The matter of what Thomas “ought” to do is an entirely different matter, since his actions are likely to do little to help the image of the NDC in the medium to long term.  

The Sandiford era demonstrated this clearly as Sandiford’s skilful use of the PM’s power to maintain his grip, did little to resolve the more fundamental issue of his own political stability.  He therefore triumphed with small victories in the short term, but the DLP paid the ultimate price when the matter was finally put to the voters in 1994.

In like manner, Thomas has met his challengers three times and it is entirely possible that he could survive this vote of no-confidence whenever it is called and continue in office until 2013.  His mission of “good” thereafter is likely to be considerably more challenging simply because his weakness are well-known and evidenced by his inability to keep a government with a 7 seat majority together.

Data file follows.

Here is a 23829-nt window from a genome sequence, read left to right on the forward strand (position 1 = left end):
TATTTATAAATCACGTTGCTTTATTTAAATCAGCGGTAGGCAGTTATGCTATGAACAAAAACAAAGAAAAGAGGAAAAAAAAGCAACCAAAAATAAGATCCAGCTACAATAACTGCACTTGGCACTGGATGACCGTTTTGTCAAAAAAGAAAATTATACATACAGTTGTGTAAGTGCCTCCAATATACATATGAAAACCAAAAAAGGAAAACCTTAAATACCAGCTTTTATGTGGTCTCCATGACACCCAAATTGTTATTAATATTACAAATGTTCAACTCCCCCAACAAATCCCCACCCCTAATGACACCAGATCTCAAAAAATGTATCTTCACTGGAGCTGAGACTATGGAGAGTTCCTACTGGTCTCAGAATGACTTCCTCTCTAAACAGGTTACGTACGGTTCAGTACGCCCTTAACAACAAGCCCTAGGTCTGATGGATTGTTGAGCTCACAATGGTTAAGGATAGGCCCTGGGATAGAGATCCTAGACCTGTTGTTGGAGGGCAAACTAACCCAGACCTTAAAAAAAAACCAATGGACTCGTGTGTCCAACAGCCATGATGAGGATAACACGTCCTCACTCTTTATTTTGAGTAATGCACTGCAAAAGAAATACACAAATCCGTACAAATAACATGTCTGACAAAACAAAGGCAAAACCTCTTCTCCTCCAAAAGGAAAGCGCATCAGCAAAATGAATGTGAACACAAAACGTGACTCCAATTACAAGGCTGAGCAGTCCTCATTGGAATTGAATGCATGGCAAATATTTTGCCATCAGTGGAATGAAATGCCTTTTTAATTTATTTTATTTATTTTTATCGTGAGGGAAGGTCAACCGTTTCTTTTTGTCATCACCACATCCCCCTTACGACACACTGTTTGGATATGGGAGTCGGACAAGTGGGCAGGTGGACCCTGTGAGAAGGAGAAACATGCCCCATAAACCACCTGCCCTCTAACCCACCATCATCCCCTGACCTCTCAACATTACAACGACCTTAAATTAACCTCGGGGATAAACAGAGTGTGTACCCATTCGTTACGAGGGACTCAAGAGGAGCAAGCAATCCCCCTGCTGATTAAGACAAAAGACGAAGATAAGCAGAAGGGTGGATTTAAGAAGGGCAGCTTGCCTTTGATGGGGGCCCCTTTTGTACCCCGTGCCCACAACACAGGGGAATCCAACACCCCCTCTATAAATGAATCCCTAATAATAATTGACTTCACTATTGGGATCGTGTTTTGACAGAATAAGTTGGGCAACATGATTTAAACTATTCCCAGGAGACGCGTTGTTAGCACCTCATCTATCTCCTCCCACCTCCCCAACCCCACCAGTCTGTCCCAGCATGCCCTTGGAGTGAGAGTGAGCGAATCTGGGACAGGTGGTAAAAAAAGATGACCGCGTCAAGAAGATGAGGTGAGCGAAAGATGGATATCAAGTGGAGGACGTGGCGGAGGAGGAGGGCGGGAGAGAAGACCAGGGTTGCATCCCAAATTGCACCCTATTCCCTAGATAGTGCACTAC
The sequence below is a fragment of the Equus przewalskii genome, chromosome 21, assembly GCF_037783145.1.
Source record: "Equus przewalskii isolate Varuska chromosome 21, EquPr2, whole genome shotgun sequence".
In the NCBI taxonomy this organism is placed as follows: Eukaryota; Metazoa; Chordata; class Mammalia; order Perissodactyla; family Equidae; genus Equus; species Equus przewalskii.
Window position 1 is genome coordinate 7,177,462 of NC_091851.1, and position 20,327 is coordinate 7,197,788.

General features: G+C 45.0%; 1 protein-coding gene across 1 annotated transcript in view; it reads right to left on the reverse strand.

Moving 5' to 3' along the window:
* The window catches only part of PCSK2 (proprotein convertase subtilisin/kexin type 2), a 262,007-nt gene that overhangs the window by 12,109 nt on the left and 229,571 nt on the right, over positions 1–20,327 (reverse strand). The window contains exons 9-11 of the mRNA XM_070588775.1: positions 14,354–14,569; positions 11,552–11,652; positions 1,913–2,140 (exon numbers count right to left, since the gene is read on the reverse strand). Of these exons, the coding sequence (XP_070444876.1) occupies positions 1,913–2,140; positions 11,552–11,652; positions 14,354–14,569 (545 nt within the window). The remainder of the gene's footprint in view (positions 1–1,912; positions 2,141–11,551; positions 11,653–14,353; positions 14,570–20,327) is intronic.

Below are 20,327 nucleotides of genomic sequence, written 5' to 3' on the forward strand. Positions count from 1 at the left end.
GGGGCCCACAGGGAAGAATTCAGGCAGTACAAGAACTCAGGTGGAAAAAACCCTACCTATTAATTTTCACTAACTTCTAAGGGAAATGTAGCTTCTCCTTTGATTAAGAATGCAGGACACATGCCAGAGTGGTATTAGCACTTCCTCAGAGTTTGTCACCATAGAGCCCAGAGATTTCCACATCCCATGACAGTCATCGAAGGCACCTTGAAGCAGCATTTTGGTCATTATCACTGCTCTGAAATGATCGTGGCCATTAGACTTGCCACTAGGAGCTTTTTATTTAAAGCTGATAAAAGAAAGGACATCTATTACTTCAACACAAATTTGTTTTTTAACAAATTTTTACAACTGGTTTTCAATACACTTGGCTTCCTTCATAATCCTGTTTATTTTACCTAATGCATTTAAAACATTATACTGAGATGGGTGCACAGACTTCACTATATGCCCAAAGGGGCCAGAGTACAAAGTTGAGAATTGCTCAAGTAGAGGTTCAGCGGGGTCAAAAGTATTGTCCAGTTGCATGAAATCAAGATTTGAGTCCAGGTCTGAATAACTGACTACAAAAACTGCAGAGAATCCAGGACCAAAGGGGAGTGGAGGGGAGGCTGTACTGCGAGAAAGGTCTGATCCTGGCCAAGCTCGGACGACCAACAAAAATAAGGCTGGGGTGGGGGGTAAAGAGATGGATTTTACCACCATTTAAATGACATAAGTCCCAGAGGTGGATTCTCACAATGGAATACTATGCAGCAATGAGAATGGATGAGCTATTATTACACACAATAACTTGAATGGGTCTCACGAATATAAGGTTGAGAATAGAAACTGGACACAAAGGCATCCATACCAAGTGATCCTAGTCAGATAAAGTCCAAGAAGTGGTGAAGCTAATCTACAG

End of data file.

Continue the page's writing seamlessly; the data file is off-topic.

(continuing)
In comparison, Grenadians are acutely aware of the last five years of PM Mitchell who existed with the most tenuous single seat majority without a hint of instability.  If therefore Thomas is able to “purge” his cabinet and enjoin fresh recruits on his mission of “good”, it will perhaps not be long before a similar situation occurs since he will forever be the same person with the same weaknesses.

Against this background, the most recent poll of public opinion in Grenada is useful since it demonstrated that there was in November 2011 a -2% swing away from the NDC which is 1% shy of a defeat.

Moreover, a majority of Grenadians nationally indicated that they would be MORE likely to support the NDC if Thomas were NOT leading it into the next election. 

These statistics are compelling evidence that PM Thomas is anything but an asset to the NDC at this time and buttresses the opinion that by continuing to force his mission of “good” upon the country he is merely doing the NDC a disservice. 

In a perfect world, PM Thomas would take the moral high-road and exit gracefully while giving his party the opportunity to re-capture government in 2013; however he seems anxious instead to preside over an NDC defeat and a potentially long sojourn in the political wilderness.

Peter W. Wickham ( is a political consultant and a director of Caribbean Development Research Services (CADRES).